Colorado Gallery

The Navarre Building

#98 2016-12-01

Across Tremont Place from the Brown Palace Hotel was the Navarre Cafe and Restaurant in this early 1950s photo.

The building was completed in 1880, as The Brinker Collegiate Institute, a school to promote Christian values for young ladies. It thereafter became co-educational, run by founder Joseph Brinker until his death in 1889.

After Brinker died the building was sold and remodeled to become the "lavishly refurnished" Hotel Richelieu, earning the reputation as a "sporting house" or bordello.

The Brown Palace Hotel was completed in 1892, along with a legendary tunnel linking it to Richelieu's wine cellar. It was said the tunnel under Tremont invited Brown Palace clientele to discreetly dine in private in the company of Richelieu's women.

Navarre c.late 1890s

The story continues with the building being lost in a card game and then renamed after the French King Henry of Navarre, (1553-1610), "a devotee of high living".

But in 1904, Mayor Robert Speer ended all gambling and prostitution at the Navarre! It became a respectable high-end dining club...although illicit activities likely continued at least well into the 1920s.


With much competition it must have been tough going for Denver restaurants and hotels in the 1930s

Boggio's high-end restaurant and the Cosmopolitan Hotel annex with its many eateries and night spots began operations in the 1920s, both very short walks from the Navarre and Brown Palace.

And with Prohibition ending in 1933, Brown's Ship Tavern and many other like establishments also opened for business.

This unmarked Broadmoor ashtray reads "Good Things to Eat". It was likely made at their Denver plant in 1938.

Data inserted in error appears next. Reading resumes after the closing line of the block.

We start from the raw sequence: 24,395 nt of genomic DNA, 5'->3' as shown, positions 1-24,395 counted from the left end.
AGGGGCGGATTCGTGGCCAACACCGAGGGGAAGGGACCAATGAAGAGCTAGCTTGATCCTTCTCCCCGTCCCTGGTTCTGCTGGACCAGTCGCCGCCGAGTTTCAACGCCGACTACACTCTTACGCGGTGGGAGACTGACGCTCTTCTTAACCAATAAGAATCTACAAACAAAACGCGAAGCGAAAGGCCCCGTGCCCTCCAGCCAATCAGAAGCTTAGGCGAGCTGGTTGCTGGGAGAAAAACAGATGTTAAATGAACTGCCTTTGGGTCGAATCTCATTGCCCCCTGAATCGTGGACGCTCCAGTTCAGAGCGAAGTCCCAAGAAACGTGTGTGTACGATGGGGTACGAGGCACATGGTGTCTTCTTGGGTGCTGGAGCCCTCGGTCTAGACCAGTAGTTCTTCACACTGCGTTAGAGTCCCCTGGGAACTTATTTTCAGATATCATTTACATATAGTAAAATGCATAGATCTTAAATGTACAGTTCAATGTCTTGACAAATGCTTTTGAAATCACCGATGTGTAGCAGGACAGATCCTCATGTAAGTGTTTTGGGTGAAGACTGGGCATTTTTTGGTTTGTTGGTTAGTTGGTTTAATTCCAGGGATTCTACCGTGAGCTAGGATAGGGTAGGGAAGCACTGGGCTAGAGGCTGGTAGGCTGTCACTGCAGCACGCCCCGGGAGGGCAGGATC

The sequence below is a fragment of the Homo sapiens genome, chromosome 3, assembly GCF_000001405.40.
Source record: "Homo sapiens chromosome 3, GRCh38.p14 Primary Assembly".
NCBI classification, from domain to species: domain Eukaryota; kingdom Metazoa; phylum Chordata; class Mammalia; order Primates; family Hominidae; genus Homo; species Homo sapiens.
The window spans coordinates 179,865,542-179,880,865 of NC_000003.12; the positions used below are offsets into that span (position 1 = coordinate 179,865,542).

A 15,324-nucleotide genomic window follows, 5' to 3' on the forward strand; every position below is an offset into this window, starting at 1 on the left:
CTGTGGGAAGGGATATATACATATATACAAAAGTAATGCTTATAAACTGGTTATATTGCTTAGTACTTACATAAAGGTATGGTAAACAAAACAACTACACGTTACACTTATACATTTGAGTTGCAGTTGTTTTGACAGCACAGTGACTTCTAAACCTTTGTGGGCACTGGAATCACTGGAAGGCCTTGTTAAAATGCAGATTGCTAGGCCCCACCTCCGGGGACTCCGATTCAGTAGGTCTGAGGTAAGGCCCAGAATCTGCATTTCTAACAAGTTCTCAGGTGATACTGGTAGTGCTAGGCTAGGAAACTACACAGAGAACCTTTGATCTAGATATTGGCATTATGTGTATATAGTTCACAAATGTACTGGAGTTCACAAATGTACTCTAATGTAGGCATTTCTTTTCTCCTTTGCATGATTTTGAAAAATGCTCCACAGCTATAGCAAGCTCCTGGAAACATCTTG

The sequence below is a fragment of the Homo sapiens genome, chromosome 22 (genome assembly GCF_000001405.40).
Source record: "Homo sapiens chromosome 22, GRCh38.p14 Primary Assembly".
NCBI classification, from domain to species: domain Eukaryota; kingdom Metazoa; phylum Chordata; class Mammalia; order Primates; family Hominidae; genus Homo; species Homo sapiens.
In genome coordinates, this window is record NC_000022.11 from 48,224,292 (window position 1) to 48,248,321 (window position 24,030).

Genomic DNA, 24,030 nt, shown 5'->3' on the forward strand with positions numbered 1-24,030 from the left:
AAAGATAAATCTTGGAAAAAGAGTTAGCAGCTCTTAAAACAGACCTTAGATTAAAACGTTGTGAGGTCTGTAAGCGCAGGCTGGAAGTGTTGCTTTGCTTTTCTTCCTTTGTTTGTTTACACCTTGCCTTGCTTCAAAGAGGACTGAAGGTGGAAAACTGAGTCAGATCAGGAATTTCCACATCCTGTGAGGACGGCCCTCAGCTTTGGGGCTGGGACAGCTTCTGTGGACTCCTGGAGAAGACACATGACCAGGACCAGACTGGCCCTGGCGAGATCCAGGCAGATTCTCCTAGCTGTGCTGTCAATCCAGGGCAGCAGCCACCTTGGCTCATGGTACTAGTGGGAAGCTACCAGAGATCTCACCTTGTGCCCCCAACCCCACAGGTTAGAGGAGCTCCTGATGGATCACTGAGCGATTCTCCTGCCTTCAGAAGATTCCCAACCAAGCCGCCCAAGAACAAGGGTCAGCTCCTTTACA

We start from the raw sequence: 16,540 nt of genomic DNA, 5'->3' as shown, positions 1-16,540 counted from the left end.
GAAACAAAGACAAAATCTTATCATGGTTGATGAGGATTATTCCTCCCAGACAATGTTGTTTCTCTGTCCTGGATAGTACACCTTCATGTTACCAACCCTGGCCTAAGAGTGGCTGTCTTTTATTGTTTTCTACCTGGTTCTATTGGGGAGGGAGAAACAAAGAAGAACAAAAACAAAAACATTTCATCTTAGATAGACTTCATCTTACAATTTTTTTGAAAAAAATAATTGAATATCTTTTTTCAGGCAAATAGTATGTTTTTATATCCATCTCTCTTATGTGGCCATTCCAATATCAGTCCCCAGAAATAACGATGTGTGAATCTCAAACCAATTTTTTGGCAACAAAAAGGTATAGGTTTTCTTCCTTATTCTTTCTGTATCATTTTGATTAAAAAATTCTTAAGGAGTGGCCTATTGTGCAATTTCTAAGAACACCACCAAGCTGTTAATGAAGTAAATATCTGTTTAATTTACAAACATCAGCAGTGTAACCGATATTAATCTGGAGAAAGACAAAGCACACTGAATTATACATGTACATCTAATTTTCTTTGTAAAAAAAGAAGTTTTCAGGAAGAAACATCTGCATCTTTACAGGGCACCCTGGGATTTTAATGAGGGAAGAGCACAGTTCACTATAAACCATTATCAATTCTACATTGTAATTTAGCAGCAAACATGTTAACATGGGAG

And this old matchbook cover: "Dine Fine at the old Navarre".

Johnny H Ott managed the Old Navarre beginning in the late 1940s. This postcard from the early 1950s reads, "Original Bar at the Old Navarre, Denver, John Ott, Proprietor" and "You 'Dine Fine' at Johnny Ott's famous Old Navarre"

And this ad reads, "Food is excellent -- and reasonable!"

Finally, this 1950s menu reads, "Johnny Ott Welcomes You to the Navarre", and "Private Dining Rooms for Private Dining".


In 2011 we took these shots across Tremont from the Brown Palace Hotel sidewalk. The building looked to be restored in excellent condition.

We understand after Johnny Ott the restaurant reopened in the late 1960s by jazz clarinetist Peanuts Hucko.

Hucko's place was known as the "Hottest Jazz Club in Denver" and at times even featured the big-name bands of Benny Goodman and Louis Armstrong.

In 1997 The Anschutz Corporation acquired and restored the building. Today it is home to the American Museum of Western Art and a few foundation offices.

Please contact us if you have insights on this or other topics. Thank you.